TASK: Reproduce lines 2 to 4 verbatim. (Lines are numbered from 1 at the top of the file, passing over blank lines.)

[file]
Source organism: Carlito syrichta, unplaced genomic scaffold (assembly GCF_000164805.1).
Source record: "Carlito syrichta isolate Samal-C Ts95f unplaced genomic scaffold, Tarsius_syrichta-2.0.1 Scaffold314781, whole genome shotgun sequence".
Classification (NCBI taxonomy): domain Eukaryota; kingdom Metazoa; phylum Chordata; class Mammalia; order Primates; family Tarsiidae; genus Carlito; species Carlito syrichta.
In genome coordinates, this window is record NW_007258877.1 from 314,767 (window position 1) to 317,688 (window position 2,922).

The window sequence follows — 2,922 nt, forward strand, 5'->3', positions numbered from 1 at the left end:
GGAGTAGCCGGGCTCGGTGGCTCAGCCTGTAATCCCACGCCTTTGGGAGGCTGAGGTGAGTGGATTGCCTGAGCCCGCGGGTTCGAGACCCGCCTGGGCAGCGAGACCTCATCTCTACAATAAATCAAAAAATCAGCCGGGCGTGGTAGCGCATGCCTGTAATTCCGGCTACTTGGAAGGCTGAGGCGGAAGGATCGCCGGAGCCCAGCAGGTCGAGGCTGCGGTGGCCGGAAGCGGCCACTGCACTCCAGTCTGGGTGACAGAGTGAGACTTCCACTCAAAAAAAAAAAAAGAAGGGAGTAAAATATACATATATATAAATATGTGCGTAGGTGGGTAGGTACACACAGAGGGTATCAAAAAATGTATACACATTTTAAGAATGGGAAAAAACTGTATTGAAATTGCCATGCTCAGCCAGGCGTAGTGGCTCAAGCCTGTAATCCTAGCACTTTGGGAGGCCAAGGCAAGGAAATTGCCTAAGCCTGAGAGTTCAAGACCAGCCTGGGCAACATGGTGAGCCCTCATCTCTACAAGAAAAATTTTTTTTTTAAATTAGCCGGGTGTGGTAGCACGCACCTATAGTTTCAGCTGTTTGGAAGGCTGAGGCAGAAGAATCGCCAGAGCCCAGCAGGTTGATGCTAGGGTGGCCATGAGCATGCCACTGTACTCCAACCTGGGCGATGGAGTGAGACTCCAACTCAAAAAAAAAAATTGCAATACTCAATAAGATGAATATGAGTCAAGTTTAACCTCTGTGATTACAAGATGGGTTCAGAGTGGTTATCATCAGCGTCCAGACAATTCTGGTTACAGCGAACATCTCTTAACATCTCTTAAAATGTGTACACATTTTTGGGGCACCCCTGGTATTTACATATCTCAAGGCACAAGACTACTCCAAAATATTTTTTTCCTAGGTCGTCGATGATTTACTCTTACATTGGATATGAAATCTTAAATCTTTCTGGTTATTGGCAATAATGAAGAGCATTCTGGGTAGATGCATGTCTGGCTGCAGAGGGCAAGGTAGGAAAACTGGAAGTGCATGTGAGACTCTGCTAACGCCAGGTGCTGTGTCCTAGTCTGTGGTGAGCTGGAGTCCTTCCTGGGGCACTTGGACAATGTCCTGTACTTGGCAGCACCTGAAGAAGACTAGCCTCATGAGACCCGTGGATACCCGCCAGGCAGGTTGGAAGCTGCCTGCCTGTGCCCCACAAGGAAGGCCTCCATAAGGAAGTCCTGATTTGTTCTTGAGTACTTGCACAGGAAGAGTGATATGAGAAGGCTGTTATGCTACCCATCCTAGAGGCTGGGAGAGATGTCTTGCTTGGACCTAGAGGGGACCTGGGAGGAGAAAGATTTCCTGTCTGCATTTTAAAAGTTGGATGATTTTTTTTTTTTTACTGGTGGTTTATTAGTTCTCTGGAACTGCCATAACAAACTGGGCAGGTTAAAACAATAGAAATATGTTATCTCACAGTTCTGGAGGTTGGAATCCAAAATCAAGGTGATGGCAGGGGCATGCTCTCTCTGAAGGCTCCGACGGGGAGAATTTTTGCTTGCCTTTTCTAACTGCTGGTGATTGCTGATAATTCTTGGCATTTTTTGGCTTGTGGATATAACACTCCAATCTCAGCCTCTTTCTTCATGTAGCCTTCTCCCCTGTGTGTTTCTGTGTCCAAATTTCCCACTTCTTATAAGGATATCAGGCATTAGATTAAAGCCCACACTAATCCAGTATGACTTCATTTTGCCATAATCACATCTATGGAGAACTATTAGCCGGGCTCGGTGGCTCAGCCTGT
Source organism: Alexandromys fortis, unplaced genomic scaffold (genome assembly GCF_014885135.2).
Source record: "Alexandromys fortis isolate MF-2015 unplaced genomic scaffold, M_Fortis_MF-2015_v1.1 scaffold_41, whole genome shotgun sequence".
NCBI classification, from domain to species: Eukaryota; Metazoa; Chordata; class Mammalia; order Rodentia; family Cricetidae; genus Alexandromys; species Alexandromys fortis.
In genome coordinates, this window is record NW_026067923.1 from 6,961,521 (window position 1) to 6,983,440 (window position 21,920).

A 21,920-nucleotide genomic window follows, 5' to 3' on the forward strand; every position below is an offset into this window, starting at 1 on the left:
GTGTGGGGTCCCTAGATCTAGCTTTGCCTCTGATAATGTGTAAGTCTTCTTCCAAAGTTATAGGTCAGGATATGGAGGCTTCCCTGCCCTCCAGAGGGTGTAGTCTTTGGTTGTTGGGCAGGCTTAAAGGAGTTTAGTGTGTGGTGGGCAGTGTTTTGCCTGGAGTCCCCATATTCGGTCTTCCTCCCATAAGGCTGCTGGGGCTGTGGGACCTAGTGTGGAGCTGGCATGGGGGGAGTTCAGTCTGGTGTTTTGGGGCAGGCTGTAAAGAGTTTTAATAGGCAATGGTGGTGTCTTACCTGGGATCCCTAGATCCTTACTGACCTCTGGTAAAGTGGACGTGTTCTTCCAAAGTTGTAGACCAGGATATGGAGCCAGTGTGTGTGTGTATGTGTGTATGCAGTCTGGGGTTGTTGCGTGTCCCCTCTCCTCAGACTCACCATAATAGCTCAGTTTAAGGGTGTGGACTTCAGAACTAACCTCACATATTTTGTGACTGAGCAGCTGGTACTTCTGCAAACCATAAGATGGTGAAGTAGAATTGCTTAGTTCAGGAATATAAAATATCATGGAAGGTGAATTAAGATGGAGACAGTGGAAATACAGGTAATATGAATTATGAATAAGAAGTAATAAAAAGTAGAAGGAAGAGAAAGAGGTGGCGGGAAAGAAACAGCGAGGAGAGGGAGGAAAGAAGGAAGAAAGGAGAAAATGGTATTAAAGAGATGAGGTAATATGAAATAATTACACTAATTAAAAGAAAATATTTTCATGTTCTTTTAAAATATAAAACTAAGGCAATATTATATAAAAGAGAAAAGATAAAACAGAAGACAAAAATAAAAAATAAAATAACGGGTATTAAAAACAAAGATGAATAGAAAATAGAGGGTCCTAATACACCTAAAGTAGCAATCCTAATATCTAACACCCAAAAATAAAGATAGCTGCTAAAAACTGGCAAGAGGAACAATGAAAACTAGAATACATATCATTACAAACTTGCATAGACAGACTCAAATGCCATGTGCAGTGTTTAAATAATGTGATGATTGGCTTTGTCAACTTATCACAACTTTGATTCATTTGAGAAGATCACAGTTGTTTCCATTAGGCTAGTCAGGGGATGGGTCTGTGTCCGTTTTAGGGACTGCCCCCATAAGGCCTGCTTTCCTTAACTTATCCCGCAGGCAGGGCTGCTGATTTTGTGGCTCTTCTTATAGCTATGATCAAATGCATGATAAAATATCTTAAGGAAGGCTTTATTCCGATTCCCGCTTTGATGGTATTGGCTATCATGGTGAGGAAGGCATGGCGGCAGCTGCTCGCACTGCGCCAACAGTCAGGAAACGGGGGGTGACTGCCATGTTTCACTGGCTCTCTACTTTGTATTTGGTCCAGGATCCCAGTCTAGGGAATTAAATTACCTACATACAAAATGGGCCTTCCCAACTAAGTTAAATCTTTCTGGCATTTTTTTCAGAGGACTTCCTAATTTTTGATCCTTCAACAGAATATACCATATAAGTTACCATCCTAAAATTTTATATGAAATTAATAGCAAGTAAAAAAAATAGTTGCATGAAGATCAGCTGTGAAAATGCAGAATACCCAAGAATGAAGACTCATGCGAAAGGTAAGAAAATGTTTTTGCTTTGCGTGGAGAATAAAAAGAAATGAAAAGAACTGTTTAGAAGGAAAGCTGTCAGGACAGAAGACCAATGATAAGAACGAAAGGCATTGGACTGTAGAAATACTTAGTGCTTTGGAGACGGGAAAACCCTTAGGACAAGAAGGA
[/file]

Source record: "Carlito syrichta isolate Samal-C Ts95f unplaced genomic scaffold, Tarsius_syrichta-2.0.1 Scaffold314781, whole genome shotgun sequence".
Classification (NCBI taxonomy): domain Eukaryota; kingdom Metazoa; phylum Chordata; class Mammalia; order Primates; family Tarsiidae; genus Carlito; species Carlito syrichta.
In genome coordinates, this window is record NW_007258877.1 from 314,767 (window position 1) to 317,688 (window position 2,922).